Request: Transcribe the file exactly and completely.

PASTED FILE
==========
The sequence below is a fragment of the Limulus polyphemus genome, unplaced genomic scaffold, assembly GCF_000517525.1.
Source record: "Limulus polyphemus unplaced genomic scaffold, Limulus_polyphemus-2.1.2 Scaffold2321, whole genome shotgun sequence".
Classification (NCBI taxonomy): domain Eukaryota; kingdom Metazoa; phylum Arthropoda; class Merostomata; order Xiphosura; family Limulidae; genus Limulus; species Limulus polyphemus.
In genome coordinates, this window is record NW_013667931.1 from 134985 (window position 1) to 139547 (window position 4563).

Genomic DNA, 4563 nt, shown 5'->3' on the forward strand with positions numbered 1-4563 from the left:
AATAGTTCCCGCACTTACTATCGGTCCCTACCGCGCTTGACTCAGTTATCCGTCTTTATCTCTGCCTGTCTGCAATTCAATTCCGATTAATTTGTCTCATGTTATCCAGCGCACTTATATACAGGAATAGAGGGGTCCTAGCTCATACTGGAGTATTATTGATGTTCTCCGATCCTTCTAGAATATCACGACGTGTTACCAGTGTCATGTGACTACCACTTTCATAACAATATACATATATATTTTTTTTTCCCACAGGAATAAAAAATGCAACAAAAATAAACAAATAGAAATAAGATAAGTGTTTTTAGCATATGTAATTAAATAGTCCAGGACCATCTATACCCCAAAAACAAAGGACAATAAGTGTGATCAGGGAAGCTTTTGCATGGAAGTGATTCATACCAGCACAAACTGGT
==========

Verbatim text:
The sequence below is a fragment of the Limulus polyphemus genome, unplaced genomic scaffold, assembly GCF_000517525.1.
Source record: "Limulus polyphemus unplaced genomic scaffold, Limulus_polyphemus-2.1.2 Scaffold2321, whole genome shotgun sequence".
Classification (NCBI taxonomy): domain Eukaryota; kingdom Metazoa; phylum Arthropoda; class Merostomata; order Xiphosura; family Limulidae; genus Limulus; species Limulus polyphemus.
In genome coordinates, this window is record NW_013667931.1 from 134985 (window position 1) to 139547 (window position 4563).

Genomic DNA, 4563 nt, shown 5'->3' on the forward strand with positions numbered 1-4563 from the left:
AATAGTTCCCGCACTTACTATCGGTCCCTACCGCGCTTGACTCAGTTATCCGTCTTTATCTCTGCCTGTCTGCAATTCAATTCCGATTAATTTGTCTCATGTTATCCAGCGCACTTATATACAGGAATAGAGGGGTCCTAGCTCATACTGGAGTATTATTGATGTTCTCCGATCCTTCTAGAATATCACGACGTGTTACCAGTGTCATGTGACTACCACTTTCATAACAATATACATATATATTTTTTTTTCCCACAGGAATAAAAAATGCAACAAAAATAAACAAATAGAAATAAGATAAGTGTTTTTAGCATATGTAATTAAATAGTCCAGGACCATCTATACCCCAAAAACAAAGGACAATAAGTGTGATCAGGGAAGCTTTTGCATGGAAGTGATTCATACCAGCACAAACTGGT